Thematically, the film’s whole is better than the sum of its parts with an awful lot of dialogue but nothing particularly memorable on a textual level. ‘Jackie‘ is carried by its tone, its themes, atmosphere and lead performance as there isn’t much to write home about from the supporting cast other than Peter Sarsgaard doing a great Bobby Kennedy impression. There’s a lot of sequences that seem at home on the “Hallmark” channel as opposed to a dour exploration of grief that ‘Jackie‘ strives to be, like a scene where Jackie and Bobby wistfully talk about what could have been, such as civil rights and the space program. There’s also another narrative strand with Jackie seeking guidance from a Catholic Priest played by John Hurt in his final on-screen performance and while it being his last film role adds some extra-pathos to the segments, out of that context it feels like a sub-plot that could have wound-up on the cutting room floor. No disrespect to Hurt who is, as he always was, great in the role.
“There comes a time in man’s search for meaning when one realises that there are no answers. And when you come to that horrible, unavoidable realisation, you accept it or you kill yourself. Or you simply stop searching. I have lived a blessed life. And yet every night, when I climb into bed, turn off the lights, and stare in to the dark, I wonder, is this all there is?” – The Priest
The film’s kaleidoscopic narrative structure and its tone almost present the film as a ghost story, not necessarily literal ghosts but fragments of a life never lived and a White House that, through the eyes of Jackie, is now tainted by death and the shattering of her family. ‘Jackie‘ is a mood-piece of a movie in the guise of a character-driven drama which sets it apart from many other Kennedy-biopics and allows for a substantial peak behind the curtain of that harrowing week in politics.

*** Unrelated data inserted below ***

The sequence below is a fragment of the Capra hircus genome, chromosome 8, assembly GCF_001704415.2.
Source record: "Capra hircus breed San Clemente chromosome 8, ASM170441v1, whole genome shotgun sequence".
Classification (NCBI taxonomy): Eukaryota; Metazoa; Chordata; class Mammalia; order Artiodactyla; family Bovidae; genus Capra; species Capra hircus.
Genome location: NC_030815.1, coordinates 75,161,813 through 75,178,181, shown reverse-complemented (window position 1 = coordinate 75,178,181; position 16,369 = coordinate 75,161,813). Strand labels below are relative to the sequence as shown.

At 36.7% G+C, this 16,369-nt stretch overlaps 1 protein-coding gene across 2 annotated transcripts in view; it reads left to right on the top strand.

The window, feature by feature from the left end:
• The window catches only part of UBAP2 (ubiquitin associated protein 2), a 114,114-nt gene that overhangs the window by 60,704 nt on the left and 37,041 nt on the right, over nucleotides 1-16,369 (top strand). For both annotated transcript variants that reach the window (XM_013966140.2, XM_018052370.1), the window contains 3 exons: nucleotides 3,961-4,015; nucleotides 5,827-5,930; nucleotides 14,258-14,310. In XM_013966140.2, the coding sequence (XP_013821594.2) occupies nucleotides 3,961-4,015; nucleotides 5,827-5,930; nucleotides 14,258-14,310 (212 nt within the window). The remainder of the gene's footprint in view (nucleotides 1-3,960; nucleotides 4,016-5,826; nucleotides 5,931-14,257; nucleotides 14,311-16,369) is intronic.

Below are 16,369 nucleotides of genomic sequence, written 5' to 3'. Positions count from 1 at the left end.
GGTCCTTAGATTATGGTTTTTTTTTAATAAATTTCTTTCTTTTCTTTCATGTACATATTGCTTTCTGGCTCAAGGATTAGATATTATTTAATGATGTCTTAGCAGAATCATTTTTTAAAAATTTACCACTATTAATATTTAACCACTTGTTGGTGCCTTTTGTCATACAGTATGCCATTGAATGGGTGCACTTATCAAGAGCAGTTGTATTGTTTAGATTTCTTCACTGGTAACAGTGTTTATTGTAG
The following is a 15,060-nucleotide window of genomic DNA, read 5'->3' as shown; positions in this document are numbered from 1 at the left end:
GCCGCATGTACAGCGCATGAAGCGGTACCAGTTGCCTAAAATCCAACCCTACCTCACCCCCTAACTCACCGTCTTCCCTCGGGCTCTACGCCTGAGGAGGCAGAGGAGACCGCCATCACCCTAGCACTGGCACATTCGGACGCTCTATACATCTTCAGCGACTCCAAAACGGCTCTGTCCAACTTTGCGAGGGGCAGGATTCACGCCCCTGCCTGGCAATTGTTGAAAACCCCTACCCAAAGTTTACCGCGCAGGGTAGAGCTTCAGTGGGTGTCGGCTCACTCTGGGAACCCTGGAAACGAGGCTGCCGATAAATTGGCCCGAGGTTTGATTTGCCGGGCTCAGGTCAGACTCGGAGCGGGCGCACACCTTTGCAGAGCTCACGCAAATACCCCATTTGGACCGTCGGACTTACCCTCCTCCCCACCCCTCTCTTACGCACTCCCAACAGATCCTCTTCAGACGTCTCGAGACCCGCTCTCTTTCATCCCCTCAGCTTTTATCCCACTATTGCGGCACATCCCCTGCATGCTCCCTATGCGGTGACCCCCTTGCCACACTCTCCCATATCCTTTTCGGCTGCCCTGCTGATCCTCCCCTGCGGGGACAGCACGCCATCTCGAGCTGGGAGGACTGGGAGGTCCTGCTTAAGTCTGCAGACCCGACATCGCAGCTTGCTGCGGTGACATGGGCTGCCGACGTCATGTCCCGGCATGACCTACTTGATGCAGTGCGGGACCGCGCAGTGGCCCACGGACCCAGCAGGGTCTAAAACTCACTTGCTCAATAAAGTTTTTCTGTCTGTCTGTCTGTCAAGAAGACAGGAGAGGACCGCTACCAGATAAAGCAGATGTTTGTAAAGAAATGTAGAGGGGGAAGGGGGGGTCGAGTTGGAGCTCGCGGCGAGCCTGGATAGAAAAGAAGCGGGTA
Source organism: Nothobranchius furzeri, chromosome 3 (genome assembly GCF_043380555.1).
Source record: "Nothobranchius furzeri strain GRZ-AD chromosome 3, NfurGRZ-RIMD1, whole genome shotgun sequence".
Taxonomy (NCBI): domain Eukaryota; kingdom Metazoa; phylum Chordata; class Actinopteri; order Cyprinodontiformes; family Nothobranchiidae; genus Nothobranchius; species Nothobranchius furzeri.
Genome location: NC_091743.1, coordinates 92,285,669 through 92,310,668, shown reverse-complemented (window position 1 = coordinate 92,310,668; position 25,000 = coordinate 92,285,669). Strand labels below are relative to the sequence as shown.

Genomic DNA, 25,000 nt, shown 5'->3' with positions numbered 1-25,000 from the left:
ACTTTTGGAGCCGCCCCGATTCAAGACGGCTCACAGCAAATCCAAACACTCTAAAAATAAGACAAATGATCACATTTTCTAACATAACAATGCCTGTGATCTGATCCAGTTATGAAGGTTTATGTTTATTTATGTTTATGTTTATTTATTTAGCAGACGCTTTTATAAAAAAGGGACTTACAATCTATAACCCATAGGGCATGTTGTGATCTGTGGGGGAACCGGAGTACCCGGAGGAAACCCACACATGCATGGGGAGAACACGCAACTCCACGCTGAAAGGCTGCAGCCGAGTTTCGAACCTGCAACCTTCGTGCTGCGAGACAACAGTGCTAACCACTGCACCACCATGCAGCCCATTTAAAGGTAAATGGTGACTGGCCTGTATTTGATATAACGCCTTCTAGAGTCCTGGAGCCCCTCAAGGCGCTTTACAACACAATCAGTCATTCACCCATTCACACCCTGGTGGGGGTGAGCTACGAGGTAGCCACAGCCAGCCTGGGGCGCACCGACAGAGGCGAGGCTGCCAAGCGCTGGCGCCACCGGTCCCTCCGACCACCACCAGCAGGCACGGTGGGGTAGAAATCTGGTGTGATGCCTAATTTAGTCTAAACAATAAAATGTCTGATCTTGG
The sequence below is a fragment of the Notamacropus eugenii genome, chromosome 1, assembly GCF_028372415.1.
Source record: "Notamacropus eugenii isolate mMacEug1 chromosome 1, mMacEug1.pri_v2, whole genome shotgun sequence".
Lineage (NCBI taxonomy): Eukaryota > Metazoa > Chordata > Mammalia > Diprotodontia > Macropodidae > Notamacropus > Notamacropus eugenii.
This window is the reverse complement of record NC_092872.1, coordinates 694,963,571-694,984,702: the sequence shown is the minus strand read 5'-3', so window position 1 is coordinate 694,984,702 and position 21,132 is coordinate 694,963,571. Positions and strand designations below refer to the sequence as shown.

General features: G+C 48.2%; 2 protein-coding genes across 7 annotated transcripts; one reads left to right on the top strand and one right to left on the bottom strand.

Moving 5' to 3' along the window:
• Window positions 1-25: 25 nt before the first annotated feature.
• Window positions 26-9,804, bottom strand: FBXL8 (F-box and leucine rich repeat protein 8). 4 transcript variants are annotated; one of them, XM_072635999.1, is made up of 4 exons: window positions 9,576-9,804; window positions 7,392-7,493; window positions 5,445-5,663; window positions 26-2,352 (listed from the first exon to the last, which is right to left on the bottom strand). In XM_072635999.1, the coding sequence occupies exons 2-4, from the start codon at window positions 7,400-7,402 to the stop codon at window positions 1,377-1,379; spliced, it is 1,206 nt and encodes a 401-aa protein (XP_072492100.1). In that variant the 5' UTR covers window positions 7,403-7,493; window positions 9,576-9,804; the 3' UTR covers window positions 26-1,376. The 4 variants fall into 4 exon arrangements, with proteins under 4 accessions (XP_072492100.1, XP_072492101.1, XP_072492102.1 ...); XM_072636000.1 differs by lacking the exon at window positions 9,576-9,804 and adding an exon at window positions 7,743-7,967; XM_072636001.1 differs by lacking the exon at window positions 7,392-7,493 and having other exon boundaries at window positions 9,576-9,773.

This is exemplified by a droning, unnerving score by Mica Levi whose frequent use of bass whilst Jackie is on-screen gives the feeling of a soul drowning in grief. The score may be over-bearing and rather repetitive at points, but it still prompts a rather visceral reaction. The Super 16mm cinematography (in a 1:66:1 aspect ratio) from lenser Stéphane Fontaine gives the film a slight haze and a dreamlike quality and the frequent use of close-ups and full-frontal shots gives the film a startling intimacy. Shout-out to the great production design recreating the 1960s and the brilliant make-up, hairstyling and costume design.
‘Jackie‘ is a heavy-handed, slightly over-indulgent biopic that seems primarily engineered to get Natalie Portman some awards, but it’s over-bearing tone, atmosphere and lead performance makes it a product where its whole is more substantial than the individual aspects that occupy the 16mm film stock. It’s filled with great segments whilst interspersed with a lot of extraneous dialogue sequences but it’s still incredibly compelling viewing due to its omnipresent themes of loss, heartache and regret. Portman is terrific as is the production values and ‘Jackie‘ is an affectionate and harrowing look back at one of the most sorrowful weeks of American history.
I give ‘Jackie‘ 4 stars out of 5.
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Posted: 10th Jan 18